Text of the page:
The 2013 gubernatorial elections in New Jersey and Virginia are fast approaching, and, in a guest post at the UNC Press Blog, Jaime Amanda Martinez argues that the absence of other political races means that these state elections will be viewed as “indicators of where the Republican Party, and indeed the entire country, will head in 2014 and beyond.” Martinez compares this year’s gubernatorial races to the North Carolina election in 1864, though she thinks it’s unlikely that “the 2013 the 2013 gubernatorial elections will provide such a clear signal.”

It’s Open Access Week, and the MIT Press Blog is running a short series of posts in honor of the occasion, two of which are currently up. First of all, Charles Schweik has a guest post in which he discusses data that shows how open source software projects succeed. Second, Peter Suber has a post about his experiences writing and publishing a book that actually became open access.

The New York Times recently ran an article on the growing practice of authors accepting the censorship of the Chinese government in order to sell their books in China. At the Harvard University Press Blog, Ezra Vogel, whose recent book on Deng Xiaoping’s role in modern Chinese history was mentioned in the article, takes issue with the idea that his accepting censorship to get his book in the hands of Chinese readers was done for commercial reasons.

Want to learn more about penguins? Of course you do. Gerald L. Kooyman’s recent post on penguins as a part of the JHU Press Blog’s Wild Thing series is a fascinating look at the author’s experiences studying the majestic Sphenisciformes. As Kooyman notes, “[w]e are truly blessed to be able to observe and learn about such a hybrid group that lives at the interface of land and sea.”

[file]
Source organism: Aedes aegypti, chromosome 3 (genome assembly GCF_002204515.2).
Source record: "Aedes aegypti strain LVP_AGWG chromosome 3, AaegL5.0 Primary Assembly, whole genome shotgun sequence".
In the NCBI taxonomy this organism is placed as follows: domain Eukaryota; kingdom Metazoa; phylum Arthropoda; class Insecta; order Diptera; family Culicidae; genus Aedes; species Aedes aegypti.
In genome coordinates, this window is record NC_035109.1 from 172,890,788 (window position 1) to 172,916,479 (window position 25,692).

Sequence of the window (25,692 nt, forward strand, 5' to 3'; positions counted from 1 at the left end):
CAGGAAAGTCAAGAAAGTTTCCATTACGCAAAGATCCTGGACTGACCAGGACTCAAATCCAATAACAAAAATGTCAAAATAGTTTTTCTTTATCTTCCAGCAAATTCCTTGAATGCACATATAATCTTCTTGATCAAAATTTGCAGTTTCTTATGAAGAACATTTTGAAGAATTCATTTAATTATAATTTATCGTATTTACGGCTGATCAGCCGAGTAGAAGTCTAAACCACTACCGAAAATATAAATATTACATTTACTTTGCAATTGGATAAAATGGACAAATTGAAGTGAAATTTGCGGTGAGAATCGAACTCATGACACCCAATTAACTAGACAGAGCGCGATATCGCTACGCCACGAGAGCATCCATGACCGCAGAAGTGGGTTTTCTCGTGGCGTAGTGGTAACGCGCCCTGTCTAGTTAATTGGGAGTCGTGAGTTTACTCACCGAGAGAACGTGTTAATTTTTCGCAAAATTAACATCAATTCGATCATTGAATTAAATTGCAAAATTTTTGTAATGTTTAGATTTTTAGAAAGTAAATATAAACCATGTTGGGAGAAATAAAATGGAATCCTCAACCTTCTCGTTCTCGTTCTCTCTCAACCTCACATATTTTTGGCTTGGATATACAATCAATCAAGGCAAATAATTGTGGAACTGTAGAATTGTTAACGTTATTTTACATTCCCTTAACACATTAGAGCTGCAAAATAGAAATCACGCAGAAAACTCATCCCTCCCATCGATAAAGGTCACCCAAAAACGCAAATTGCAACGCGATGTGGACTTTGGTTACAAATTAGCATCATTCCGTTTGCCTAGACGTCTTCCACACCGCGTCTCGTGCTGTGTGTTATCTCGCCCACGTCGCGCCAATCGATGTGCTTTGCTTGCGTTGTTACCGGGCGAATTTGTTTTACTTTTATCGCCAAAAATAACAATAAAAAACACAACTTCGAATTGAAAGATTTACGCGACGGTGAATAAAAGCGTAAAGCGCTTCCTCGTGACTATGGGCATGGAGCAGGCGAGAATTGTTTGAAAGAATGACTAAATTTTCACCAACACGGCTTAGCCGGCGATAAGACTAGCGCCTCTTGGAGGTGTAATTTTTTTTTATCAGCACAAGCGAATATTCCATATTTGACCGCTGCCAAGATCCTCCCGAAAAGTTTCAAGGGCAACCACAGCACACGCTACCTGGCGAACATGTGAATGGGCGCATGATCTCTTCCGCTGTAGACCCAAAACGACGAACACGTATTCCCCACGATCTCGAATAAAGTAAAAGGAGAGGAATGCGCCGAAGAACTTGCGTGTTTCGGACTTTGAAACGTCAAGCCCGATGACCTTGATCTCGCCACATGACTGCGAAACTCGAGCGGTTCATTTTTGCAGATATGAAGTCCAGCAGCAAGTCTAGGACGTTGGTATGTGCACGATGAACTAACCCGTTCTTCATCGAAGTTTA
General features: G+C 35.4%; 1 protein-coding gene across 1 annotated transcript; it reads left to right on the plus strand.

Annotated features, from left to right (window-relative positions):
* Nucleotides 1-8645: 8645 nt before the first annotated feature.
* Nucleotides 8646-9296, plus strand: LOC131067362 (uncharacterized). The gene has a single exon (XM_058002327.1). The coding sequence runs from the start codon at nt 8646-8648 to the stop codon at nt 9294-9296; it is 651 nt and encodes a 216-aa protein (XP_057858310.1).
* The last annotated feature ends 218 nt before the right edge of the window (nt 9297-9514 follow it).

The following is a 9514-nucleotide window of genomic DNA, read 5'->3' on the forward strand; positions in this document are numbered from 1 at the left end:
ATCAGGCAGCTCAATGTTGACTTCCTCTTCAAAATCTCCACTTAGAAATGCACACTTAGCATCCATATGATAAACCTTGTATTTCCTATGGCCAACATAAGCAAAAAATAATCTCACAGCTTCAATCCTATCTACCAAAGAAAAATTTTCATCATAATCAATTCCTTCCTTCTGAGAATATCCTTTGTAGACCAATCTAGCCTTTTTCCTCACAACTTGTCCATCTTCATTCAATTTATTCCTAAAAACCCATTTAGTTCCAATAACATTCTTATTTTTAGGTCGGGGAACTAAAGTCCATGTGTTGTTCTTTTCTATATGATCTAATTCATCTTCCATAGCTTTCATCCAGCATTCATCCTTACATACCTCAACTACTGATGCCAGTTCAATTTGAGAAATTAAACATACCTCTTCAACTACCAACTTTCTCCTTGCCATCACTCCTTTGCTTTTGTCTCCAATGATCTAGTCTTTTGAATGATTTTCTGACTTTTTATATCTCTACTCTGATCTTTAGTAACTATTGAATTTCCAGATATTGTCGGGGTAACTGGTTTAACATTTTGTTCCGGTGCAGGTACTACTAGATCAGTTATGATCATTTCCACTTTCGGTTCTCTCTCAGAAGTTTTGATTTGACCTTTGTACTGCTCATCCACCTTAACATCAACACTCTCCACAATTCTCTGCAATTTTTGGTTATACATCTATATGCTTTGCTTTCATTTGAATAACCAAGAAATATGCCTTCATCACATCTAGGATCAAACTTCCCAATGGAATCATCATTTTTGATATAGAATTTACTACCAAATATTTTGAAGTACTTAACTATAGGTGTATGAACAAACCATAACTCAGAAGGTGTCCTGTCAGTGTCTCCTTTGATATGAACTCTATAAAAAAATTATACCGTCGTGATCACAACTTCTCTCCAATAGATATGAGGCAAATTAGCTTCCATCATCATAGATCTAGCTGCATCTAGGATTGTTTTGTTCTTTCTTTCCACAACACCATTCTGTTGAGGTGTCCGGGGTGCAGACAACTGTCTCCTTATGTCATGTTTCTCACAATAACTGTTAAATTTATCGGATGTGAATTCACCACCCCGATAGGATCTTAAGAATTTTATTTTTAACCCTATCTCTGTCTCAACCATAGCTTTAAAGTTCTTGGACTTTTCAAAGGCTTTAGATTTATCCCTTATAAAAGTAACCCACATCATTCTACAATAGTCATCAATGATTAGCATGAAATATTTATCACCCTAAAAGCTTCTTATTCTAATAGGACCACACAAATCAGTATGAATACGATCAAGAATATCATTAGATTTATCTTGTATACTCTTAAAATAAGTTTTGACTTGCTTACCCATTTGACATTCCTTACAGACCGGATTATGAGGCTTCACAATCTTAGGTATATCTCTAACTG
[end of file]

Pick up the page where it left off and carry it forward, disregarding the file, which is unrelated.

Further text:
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Friday, October 25th, 2013

Watson on Jeopardy! And IBM’s Decision to Put Him There

Of course one of the most prominent examples of congitive computing is Watson’s famous victory on Jeopardy!. Below is a video produced by Engadget that documents Watson’s appearance with Ken Jennings, Alex Trebek, et al. And below that is an excerpt from Smart Machines: IBM’s Watson and the Era of Cognitive Computing, by John E. Kelly and Steve Hamm. In the excerpt Kelly and Hamm reveal the fascinating story behind the creation of Watson and the decision to put it on Jeopardy!

Excerpt from Smart Machines:

The Watson project got its start in a surprising way. In the fall of 2004, IBM’s head of computing systems soft­ware, Charles Lickel, traveled from his home in Tucson to spend the day with a small team he managed at an IBM facility in Poughkeepsie, New York. At the end of the workday, the team gathered at the nearby Sapore Steak-house for dinner. They were bemused when, at seven p.m. sharp, many of the diners abruptly got up from their tables, rushed into the bar, and clustered excitedly around the TVs. One of Charles’s guys explained that they were watching long-time champion Ken Jennings defend his title on Jeopardy!

Charles hadn’t followed Jeopardy! for years, but the scene made an impression on him. A few months later, research director Paul Horn asked his lieutenants to think up a high-profile project that the lab could take on that would demonstrate IBM’s scientific and technological prowess. The company calls these its “grand challenges.” The previous grand challenge had been a huge success: IBM’s Deep Blue computer had beaten the world’s top chess grand master in a highly publicized match in the mid-1990s. But a lot of time had passed since that victory.

During one of the brainstorming sessions aimed at picking the company’s next grand challenge, Charles suggested building a computer that could compete on Jeopardy! IBM has long used man-versus-machine games to moti­vate scientists, focus research, and engage the public. In the early 1960s, IBM researcher Arthur Samuel, the AI pio­neer, created one of the first computer programs capable of learning when he wrote a checkers-playing program designed to run on the 701, IBM’s first commercial com­puter. Samuel challenged one of the top U.S. checkers champions to a match—and won. IBM researcher Gerry Tesauro in the late 1980s developed a program called TD-Gammon, which used a technique called temporal differ­ence learning to teach itself how to play backgammon. It was competitive in matches with some of the world’s top backgammon players.